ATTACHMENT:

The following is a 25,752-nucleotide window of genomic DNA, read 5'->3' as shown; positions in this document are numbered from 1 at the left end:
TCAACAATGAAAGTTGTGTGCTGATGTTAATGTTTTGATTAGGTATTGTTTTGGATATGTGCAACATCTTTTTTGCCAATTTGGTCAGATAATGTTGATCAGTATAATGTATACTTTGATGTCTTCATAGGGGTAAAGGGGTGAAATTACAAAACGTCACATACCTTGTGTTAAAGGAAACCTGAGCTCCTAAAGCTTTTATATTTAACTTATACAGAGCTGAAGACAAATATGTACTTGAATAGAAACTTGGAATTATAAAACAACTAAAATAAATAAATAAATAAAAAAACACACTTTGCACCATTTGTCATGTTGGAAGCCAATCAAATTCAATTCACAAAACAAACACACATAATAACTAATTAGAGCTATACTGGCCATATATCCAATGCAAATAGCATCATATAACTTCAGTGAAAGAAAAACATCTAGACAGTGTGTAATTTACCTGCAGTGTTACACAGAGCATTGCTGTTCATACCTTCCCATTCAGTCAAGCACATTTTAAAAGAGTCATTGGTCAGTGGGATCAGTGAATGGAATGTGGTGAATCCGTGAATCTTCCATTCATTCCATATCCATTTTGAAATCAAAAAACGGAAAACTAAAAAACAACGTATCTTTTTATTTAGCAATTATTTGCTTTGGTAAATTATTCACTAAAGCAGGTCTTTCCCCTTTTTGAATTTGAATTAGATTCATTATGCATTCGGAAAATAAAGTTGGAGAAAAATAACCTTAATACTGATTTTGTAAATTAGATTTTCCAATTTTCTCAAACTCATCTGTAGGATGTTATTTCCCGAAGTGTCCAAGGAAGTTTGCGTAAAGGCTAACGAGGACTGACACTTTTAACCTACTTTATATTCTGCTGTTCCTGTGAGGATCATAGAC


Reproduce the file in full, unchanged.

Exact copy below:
The following is a 25,752-nucleotide window of genomic DNA, read 5'->3' as shown; positions in this document are numbered from 1 at the left end:
TCAACAATGAAAGTTGTGTGCTGATGTTAATGTTTTGATTAGGTATTGTTTTGGATATGTGCAACATCTTTTTTGCCAATTTGGTCAGATAATGTTGATCAGTATAATGTATACTTTGATGTCTTCATAGGGGTAAAGGGGTGAAATTACAAAACGTCACATACCTTGTGTTAAAGGAAACCTGAGCTCCTAAAGCTTTTATATTTAACTTATACAGAGCTGAAGACAAATATGTACTTGAATAGAAACTTGGAATTATAAAACAACTAAAATAAATAAATAAATAAAAAAACACACTTTGCACCATTTGTCATGTTGGAAGCCAATCAAATTCAATTCACAAAACAAACACACATAATAACTAATTAGAGCTATACTGGCCATATATCCAATGCAAATAGCATCATATAACTTCAGTGAAAGAAAAACATCTAGACAGTGTGTAATTTACCTGCAGTGTTACACAGAGCATTGCTGTTCATACCTTCCCATTCAGTCAAGCACATTTTAAAAGAGTCATTGGTCAGTGGGATCAGTGAATGGAATGTGGTGAATCCGTGAATCTTCCATTCATTCCATATCCATTTTGAAATCAAAAAACGGAAAACTAAAAAACAACGTATCTTTTTATTTAGCAATTATTTGCTTTGGTAAATTATTCACTAAAGCAGGTCTTTCCCCTTTTTGAATTTGAATTAGATTCATTATGCATTCGGAAAATAAAGTTGGAGAAAAATAACCTTAATACTGATTTTGTAAATTAGATTTTCCAATTTTCTCAAACTCATCTGTAGGATGTTATTTCCCGAAGTGTCCAAGGAAGTTTGCGTAAAGGCTAACGAGGACTGACACTTTTAACCTACTTTATATTCTGCTGTTCCTGTGAGGATCATAGAC